Brilliant & Ominous

When you genuinely smile and then recoil a moment later, you are responding to what this artist wants you to see and then understand. The animation is brilliant and its short message on how ocean litter/marine plastic is harming marine life is ominous. The  Artist Statement that accompanies it is not required reading, but it is there for the taking:

Two years ago, an experience on a small island inTaiwan changed my life. It was the closest I’d lived to the sea, being only a ten minute drive away. Everyone can enjoy the beach with its white sand and turquoise ocean. At the time, I went snorkeling almost every week. Seeing such alluring tropical fish and coral reefs still lingers in my mind. However, I also cannot forget the scenes of tons of human waste lying around the shore as if it was a part of nature. Continue reading

If You Happen To Be On Line

There are themes we’ve returned to frequently since the beginning of this site, in the different ways we’ve posted about collective action conservation or cultural events. The titles of those posts began with the words, “If You Happen to be in…” – followed by the location of our conservation public service announcement.

The internet has obviously played an enormous role in people’s lives for decades now, but even more so in the time of Covid-19, when so many of life’s gatherings, from education to business meetings and conferences, has shifted to the virtual realm.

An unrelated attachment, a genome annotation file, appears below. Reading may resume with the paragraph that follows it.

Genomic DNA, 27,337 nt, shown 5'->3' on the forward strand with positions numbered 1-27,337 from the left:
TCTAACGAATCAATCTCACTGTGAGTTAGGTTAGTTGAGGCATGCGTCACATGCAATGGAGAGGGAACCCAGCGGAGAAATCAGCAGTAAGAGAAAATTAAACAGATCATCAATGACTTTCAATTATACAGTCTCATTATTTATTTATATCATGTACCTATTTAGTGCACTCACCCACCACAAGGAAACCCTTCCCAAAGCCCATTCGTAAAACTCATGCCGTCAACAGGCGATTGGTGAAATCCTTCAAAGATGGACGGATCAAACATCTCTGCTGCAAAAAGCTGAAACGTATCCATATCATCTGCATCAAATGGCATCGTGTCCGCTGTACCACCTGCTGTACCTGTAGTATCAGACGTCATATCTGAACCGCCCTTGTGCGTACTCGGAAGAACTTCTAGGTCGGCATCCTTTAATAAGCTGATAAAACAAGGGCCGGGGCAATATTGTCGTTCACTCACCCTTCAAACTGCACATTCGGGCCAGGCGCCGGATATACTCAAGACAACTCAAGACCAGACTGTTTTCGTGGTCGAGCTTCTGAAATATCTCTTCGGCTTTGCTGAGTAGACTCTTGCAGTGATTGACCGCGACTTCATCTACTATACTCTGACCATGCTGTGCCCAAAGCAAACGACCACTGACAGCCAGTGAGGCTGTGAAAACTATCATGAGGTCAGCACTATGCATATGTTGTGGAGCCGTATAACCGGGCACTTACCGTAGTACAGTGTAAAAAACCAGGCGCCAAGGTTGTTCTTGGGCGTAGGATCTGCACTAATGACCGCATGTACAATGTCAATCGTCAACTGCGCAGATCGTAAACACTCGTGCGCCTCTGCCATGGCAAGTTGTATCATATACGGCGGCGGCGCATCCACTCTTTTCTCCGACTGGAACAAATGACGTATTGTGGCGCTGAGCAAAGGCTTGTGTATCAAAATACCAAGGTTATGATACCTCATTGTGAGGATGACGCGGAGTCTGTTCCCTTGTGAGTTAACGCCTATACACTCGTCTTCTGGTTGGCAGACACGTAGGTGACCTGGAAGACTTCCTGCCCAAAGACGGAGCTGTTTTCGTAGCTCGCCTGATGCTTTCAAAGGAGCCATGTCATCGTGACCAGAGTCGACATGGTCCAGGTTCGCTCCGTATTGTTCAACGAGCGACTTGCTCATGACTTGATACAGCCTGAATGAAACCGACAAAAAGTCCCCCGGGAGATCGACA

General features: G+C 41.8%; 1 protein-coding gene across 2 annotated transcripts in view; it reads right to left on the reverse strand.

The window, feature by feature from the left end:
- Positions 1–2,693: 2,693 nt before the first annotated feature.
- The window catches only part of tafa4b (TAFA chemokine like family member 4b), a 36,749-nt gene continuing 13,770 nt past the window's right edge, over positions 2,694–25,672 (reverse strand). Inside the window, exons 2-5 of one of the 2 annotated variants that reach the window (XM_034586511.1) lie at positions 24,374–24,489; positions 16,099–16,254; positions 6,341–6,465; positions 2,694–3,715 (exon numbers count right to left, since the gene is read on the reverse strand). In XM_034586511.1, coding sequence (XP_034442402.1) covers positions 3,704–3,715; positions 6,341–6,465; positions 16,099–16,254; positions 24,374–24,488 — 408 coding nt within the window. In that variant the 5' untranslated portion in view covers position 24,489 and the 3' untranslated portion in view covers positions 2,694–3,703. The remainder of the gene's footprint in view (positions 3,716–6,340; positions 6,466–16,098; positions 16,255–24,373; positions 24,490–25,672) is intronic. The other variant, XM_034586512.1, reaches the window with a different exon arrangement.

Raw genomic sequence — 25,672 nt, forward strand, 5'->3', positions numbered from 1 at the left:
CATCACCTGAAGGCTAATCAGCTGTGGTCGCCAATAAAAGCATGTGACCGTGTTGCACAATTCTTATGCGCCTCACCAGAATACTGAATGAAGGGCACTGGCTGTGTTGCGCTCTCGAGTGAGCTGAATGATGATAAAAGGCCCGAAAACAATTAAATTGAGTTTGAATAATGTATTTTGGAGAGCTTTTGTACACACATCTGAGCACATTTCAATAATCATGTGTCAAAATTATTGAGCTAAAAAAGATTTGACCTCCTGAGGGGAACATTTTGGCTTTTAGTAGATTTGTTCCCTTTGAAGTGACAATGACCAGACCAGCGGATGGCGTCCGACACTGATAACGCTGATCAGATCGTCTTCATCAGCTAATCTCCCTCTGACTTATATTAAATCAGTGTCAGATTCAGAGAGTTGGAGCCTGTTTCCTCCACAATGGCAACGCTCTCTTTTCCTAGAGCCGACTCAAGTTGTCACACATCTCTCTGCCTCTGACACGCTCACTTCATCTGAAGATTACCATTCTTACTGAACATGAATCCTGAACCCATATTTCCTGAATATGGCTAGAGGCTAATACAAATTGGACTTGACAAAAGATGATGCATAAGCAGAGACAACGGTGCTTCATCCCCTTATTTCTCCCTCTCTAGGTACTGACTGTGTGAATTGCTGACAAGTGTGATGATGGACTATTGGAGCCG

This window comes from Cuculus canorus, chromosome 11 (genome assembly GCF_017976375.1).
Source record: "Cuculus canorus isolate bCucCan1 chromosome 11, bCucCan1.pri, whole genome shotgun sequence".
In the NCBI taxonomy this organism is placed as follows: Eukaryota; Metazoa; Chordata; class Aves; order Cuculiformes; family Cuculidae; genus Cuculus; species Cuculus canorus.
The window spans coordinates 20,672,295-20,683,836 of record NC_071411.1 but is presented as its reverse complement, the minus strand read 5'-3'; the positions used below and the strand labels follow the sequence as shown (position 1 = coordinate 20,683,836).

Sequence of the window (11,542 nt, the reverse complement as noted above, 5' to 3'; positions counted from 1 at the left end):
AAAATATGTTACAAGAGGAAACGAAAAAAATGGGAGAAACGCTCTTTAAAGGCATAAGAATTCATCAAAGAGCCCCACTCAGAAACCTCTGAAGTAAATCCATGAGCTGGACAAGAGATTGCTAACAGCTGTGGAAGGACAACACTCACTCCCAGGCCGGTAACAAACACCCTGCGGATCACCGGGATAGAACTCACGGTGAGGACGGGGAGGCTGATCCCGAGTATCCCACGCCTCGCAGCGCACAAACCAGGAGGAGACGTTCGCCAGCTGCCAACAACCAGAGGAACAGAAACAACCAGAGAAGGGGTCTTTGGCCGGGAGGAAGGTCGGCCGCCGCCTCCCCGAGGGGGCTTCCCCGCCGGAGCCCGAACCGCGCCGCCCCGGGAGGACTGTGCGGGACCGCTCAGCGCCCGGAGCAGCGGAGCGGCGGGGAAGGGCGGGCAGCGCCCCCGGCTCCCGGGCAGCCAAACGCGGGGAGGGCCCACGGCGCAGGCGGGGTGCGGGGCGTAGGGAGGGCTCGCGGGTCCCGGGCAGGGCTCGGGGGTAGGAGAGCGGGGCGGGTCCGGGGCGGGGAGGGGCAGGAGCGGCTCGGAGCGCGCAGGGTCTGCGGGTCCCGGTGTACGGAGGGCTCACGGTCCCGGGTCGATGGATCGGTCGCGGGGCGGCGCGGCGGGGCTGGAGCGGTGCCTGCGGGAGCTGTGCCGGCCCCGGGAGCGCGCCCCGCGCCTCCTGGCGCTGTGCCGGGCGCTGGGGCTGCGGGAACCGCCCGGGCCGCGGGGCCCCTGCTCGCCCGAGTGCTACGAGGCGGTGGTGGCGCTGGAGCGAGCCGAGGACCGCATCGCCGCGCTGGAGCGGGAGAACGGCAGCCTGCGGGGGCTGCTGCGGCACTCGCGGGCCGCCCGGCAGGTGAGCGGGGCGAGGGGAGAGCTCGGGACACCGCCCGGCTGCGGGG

So, here’s a PSA for the Oceans. Hosted by Blue Planet, DC, with guest speaker Phil Karp (a frequent contributor to this site on themes of citizen science and marine conservation) this virtual seminar will discuss both the serious problem of marine pollution, but also some emerging solutions.

If you have an hour to spare on May 15th, join the conversation!

Details

Did you know that between 8 million and 13.5 million metric tons of plastic enter the ocean every year, equivalent to a garbage truck full of plastic EVERY MINUTE?!

Plastic entering the ocean can cause harm to marine organisms and ecosystems, coastal economies and human health. This virtual seminar by guest speaker Phil Karp will examine the magnitude and dynamics of marine litter and ocean plastic along with emerging solutions. In addition, it will discuss what governments and consumers can do to address the problem.Phil Karp recently retired from the World Bank where he was Lead Knowledge Management Specialist in the Urban Development Global Practice. He is longtime diver, citizen scientist and ocean advocate focusing on the interface between marine ecosystem conservation and livelihoods of coastal communities.

Sign up today! Join below on May 15.
https://us02web.zoom.us/j/89825590123

 

Gleaning Garbage From The Great Patch

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The floating boom skims up waste ranging in size from a discarded net and a car wheel complete with tire to chips of plastic with diameters as small as 1 millimetre. Photograph: AP

Some encouraging news from the big mess out in the middle of the Pacific:

Ocean cleanup device successfully collects plastic for first time

Huge floating boom finally retains debris from the Great Pacific Garbage Patch, creator says

A huge floating device designed by Dutch scientists to clean up an island of rubbish in the Pacific ocean that is three times the size of France has successfully picked up plastic from the high-seas for the first time.